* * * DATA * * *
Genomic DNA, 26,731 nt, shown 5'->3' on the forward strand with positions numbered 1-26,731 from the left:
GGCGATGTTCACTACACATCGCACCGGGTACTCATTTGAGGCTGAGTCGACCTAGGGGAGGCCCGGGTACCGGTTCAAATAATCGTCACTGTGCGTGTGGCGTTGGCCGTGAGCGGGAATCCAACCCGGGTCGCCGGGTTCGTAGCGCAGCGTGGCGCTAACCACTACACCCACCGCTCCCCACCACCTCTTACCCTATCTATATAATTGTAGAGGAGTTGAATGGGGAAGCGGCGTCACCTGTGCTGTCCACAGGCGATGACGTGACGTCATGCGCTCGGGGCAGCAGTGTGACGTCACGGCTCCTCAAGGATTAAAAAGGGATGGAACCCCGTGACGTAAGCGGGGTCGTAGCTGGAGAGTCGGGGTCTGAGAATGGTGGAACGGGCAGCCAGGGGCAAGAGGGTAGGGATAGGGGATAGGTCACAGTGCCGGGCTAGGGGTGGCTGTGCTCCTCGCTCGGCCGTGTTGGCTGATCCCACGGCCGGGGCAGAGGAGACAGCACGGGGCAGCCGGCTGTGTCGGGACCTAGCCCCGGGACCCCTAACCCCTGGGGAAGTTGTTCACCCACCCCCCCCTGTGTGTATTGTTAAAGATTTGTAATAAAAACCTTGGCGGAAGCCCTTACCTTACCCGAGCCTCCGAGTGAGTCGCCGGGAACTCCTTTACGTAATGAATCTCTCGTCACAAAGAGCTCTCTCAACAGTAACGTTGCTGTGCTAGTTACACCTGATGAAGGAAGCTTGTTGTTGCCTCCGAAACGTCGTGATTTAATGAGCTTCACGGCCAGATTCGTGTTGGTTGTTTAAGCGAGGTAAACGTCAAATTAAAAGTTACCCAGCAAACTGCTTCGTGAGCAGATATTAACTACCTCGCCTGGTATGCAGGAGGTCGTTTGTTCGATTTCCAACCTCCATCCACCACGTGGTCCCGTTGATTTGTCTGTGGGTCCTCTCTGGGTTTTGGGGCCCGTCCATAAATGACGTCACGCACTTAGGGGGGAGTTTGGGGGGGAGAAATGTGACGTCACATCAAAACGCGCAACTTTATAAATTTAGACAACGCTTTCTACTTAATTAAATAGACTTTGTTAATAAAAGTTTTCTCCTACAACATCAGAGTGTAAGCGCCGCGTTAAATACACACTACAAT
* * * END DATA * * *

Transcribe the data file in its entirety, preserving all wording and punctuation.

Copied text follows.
Genomic DNA, 26,731 nt, shown 5'->3' on the forward strand with positions numbered 1-26,731 from the left:
GGCGATGTTCACTACACATCGCACCGGGTACTCATTTGAGGCTGAGTCGACCTAGGGGAGGCCCGGGTACCGGTTCAAATAATCGTCACTGTGCGTGTGGCGTTGGCCGTGAGCGGGAATCCAACCCGGGTCGCCGGGTTCGTAGCGCAGCGTGGCGCTAACCACTACACCCACCGCTCCCCACCACCTCTTACCCTATCTATATAATTGTAGAGGAGTTGAATGGGGAAGCGGCGTCACCTGTGCTGTCCACAGGCGATGACGTGACGTCATGCGCTCGGGGCAGCAGTGTGACGTCACGGCTCCTCAAGGATTAAAAAGGGATGGAACCCCGTGACGTAAGCGGGGTCGTAGCTGGAGAGTCGGGGTCTGAGAATGGTGGAACGGGCAGCCAGGGGCAAGAGGGTAGGGATAGGGGATAGGTCACAGTGCCGGGCTAGGGGTGGCTGTGCTCCTCGCTCGGCCGTGTTGGCTGATCCCACGGCCGGGGCAGAGGAGACAGCACGGGGCAGCCGGCTGTGTCGGGACCTAGCCCCGGGACCCCTAACCCCTGGGGAAGTTGTTCACCCACCCCCCCCTGTGTGTATTGTTAAAGATTTGTAATAAAAACCTTGGCGGAAGCCCTTACCTTACCCGAGCCTCCGAGTGAGTCGCCGGGAACTCCTTTACGTAATGAATCTCTCGTCACAAAGAGCTCTCTCAACAGTAACGTTGCTGTGCTAGTTACACCTGATGAAGGAAGCTTGTTGTTGCCTCCGAAACGTCGTGATTTAATGAGCTTCACGGCCAGATTCGTGTTGGTTGTTTAAGCGAGGTAAACGTCAAATTAAAAGTTACCCAGCAAACTGCTTCGTGAGCAGATATTAACTACCTCGCCTGGTATGCAGGAGGTCGTTTGTTCGATTTCCAACCTCCATCCACCACGTGGTCCCGTTGATTTGTCTGTGGGTCCTCTCTGGGTTTTGGGGCCCGTCCATAAATGACGTCACGCACTTAGGGGGGAGTTTGGGGGGGAGAAATGTGACGTCACATCAAAACGCGCAACTTTATAAATTTAGACAACGCTTTCTACTTAATTAAATAGACTTTGTTAATAAAAGTTTTCTCCTACAACATCAGAGTGTAAGCGCCGCGTTAAATACACACTACAAT